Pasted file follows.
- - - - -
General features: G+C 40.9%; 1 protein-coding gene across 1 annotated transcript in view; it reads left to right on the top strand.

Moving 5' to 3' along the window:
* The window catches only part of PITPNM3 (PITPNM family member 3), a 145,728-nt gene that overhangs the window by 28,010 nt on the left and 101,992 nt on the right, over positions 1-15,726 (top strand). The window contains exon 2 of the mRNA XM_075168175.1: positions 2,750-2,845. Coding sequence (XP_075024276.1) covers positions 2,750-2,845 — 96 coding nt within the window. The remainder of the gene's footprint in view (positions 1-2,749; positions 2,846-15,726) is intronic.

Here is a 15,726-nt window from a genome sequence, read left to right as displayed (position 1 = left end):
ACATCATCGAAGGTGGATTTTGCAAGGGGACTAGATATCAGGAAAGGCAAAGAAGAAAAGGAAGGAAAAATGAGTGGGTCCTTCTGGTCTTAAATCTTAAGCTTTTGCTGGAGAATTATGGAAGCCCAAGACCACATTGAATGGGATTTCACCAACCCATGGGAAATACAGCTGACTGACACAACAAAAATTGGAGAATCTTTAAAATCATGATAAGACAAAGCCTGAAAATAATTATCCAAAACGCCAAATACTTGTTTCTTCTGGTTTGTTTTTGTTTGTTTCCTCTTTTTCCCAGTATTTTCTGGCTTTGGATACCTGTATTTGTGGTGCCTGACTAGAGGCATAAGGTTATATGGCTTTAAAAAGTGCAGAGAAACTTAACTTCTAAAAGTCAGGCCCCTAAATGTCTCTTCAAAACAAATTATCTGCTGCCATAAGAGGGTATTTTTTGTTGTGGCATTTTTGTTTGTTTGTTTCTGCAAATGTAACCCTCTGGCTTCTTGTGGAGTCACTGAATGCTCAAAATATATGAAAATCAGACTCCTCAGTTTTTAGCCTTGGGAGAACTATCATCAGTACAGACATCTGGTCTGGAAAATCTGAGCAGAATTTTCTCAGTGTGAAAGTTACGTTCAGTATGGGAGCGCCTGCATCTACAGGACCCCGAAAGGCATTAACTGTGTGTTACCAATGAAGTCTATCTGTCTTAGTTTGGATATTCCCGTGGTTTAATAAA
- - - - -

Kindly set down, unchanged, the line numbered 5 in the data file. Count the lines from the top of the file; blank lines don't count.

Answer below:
ACATCATCGAAGGTGGATTTTGCAAGGGGACTAGATATCAGGAAAGGCAAAGAAGAAAAGGAAGGAAAAATGAGTGGGTCCTTCTGGTCTTAAATCTTAAGCTTTTGCTGGAGAATTATGGAAGCCCAAGACCACATTGAATGGGATTTCACCAACCCATGGGAAATACAGCTGACTGACACAACAAAAATTGGAGAATCTTTAAAATCATGATAAGACAAAGCCTGAAAATAATTATCCAAAACGCCAAATACTTGTTTCTTCTGGTTTGTTTTTGTTTGTTTCCTCTTTTTCCCAGTATTTTCTGGCTTTGGATACCTGTATTTGTGGTGCCTGACTAGAGGCATAAGGTTATATGGCTTTAAAAAGTGCAGAGAAACTTAACTTCTAAAAGTCAGGCCCCTAAATGTCTCTTCAAAACAAATTATCTGCTGCCATAAGAGGGTATTTTTTGTTGTGGCATTTTTGTTTGTTTGTTTCTGCAAATGTAACCCTCTGGCTTCTTGTGGAGTCACTGAATGCTCAAAATATATGAAAATCAGACTCCTCAGTTTTTAGCCTTGGGAGAACTATCATCAGTACAGACATCTGGTCTGGAAAATCTGAGCAGAATTTTCTCAGTGTGAAAGTTACGTTCAGTATGGGAGCGCCTGCATCTACAGGACCCCGAAAGGCATTAACTGTGTGTTACCAATGAAGTCTATCTGTCTTAGTTTGGATATTCCCGTGGTTTAATAAA